By Kamila Aliyeva
The control system of Russian anti-aircraft missile systems S-400, which Turkey will acquire from Russia, will be under control of the Turkish side.
This was stated by Turkish National Defense Minister Nurettin Canikli, according to the ministry’s message.
He noted that the S-400 cannot be integrated into the NATO air defense system, but at the same time, the Russian SAM will not damage the defense system of the alliance.
“The system of radar identification of targets (one's own, another's) will also be integrated into the Russian SAM,” Canikli stressed.
Turkey will receive the first S-400 SAM of Russian production in 2019.
The S-400 is Russia's next-generation air defense system, carrying three different types of missiles capable of destroying aerial targets at a short-to-extremely-long range. The weapon is capable of tracking and destroying all existing aerial targets, including ballistics and cruise missiles.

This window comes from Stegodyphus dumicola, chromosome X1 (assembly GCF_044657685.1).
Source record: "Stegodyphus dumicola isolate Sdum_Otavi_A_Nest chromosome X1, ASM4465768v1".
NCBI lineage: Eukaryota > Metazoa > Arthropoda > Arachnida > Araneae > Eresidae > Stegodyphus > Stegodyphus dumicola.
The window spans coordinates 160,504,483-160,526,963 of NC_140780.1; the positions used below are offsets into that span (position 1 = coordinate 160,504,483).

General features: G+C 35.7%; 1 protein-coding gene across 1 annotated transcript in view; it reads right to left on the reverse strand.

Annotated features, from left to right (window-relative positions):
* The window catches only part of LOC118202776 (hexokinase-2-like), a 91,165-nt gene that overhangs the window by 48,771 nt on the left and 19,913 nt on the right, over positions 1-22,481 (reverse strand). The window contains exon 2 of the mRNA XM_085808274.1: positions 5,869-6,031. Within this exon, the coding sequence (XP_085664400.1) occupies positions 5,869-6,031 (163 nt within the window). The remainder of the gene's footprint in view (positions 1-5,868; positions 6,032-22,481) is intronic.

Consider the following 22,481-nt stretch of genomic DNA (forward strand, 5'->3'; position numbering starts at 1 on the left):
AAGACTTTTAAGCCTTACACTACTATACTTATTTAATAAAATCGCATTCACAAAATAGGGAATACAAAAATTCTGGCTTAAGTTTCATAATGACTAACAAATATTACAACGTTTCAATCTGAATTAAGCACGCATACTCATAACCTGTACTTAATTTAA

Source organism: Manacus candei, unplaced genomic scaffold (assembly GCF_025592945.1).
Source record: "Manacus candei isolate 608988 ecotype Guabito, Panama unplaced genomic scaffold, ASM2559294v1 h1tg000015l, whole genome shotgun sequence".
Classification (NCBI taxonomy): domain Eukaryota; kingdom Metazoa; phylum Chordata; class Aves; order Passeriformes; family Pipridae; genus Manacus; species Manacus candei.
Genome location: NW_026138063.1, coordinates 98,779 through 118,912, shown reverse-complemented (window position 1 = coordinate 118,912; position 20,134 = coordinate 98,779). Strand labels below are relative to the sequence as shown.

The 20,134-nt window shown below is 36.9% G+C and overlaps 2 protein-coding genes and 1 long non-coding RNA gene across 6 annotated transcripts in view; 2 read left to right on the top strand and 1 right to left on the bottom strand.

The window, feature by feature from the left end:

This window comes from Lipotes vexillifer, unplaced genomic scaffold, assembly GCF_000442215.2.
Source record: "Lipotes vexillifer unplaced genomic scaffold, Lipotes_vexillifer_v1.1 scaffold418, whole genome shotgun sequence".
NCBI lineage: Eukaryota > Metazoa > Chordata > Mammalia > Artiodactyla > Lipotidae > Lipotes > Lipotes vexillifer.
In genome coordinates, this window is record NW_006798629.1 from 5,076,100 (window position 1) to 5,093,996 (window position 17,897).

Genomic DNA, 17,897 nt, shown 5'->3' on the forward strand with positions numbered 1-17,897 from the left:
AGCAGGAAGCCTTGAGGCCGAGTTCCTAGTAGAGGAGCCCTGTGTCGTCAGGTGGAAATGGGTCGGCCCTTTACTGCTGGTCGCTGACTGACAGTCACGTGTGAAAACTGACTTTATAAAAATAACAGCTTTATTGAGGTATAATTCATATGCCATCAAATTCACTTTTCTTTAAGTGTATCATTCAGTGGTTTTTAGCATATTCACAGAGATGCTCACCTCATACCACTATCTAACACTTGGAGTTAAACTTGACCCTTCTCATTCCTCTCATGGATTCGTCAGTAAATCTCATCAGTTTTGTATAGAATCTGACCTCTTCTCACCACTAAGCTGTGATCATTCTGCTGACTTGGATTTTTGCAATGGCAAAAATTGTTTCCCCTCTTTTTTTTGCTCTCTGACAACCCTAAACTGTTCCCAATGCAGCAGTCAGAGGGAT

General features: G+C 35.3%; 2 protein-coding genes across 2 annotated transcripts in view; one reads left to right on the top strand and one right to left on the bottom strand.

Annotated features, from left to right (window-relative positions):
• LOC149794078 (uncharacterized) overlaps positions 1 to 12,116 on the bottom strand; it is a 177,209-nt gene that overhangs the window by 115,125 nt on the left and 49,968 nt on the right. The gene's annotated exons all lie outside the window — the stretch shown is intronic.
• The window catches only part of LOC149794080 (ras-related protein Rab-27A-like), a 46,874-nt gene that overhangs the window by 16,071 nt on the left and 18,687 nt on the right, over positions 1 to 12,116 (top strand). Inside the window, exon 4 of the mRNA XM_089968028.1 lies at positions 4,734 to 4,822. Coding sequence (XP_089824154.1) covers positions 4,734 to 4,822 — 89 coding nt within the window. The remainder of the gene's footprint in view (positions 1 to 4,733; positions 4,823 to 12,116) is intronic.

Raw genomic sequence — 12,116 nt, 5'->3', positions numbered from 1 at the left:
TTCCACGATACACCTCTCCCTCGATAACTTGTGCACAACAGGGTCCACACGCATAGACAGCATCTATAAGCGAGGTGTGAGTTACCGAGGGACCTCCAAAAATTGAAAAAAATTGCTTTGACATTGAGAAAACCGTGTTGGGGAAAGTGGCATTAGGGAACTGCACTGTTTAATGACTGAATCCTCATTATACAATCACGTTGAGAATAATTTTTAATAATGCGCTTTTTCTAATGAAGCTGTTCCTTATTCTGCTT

Reportedly in July 2017, Turkey reached an agreement with Russia to purchase the S-400. Under the $2.5 billion agreement Ankara would receive two batteries of the antiaircraft missile from Moscow within the upcoming year and then produce two more batteries in Turkey.
Turkish President Recep Tayyip Erdogan said on September 12 that Ankara had signed an agreement with Moscow on the acquisition of the S-400 SAM, and the deposit has already been paid.
Then in mid-October Erdogan noted that Turkey had discussed with Russia and the question of the possible acquisition of the S-500 system.
The deal on S-400 raised eyebrows among Ankara’s fellow NATO members and caused concerns as they are supposed to only buy compatible weapons systems from other members.
Turkey has the second-largest military force in NATO, after the U.S., but ties among the NATO allies have worsened last July after a failed coup attempt. Relations further deteriorated following an April referendum which expanded the powers of the president. Ankara also objects to some NATO members’ military support for Syrian Kurdish rebels, who are linked to PKK terrorists.
Kamila Aliyeva is AzerNews’ staff journalist, follow her on Twitter: @Kami_Aliyeva
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